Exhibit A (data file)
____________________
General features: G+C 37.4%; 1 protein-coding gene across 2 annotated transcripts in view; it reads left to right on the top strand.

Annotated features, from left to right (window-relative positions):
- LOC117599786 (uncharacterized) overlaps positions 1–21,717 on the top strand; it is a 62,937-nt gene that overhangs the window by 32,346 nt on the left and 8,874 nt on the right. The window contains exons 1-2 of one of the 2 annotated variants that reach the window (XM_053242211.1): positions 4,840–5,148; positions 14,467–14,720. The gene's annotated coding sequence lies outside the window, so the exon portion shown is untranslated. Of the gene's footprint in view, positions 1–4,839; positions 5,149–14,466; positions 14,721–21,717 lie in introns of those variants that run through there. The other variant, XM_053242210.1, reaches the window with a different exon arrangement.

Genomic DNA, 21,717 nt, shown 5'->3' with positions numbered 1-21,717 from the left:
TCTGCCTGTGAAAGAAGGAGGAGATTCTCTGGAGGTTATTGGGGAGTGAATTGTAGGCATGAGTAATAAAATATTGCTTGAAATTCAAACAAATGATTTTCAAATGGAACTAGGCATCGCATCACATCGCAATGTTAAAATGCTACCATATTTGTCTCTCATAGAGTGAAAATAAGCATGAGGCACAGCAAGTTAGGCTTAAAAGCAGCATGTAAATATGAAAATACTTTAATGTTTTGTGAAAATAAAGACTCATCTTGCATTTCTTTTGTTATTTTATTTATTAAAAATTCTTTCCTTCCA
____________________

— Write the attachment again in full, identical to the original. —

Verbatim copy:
General features: G+C 37.4%; 1 protein-coding gene across 2 annotated transcripts in view; it reads left to right on the top strand.

Annotated features, from left to right (window-relative positions):
- LOC117599786 (uncharacterized) overlaps positions 1–21,717 on the top strand; it is a 62,937-nt gene that overhangs the window by 32,346 nt on the left and 8,874 nt on the right. The window contains exons 1-2 of one of the 2 annotated variants that reach the window (XM_053242211.1): positions 4,840–5,148; positions 14,467–14,720. The gene's annotated coding sequence lies outside the window, so the exon portion shown is untranslated. Of the gene's footprint in view, positions 1–4,839; positions 5,149–14,466; positions 14,721–21,717 lie in introns of those variants that run through there. The other variant, XM_053242210.1, reaches the window with a different exon arrangement.

Genomic DNA, 21,717 nt, shown 5'->3' with positions numbered 1-21,717 from the left:
TCTGCCTGTGAAAGAAGGAGGAGATTCTCTGGAGGTTATTGGGGAGTGAATTGTAGGCATGAGTAATAAAATATTGCTTGAAATTCAAACAAATGATTTTCAAATGGAACTAGGCATCGCATCACATCGCAATGTTAAAATGCTACCATATTTGTCTCTCATAGAGTGAAAATAAGCATGAGGCACAGCAAGTTAGGCTTAAAAGCAGCATGTAAATATGAAAATACTTTAATGTTTTGTGAAAATAAAGACTCATCTTGCATTTCTTTTGTTATTTTATTTATTAAAAATTCTTTCCTTCCA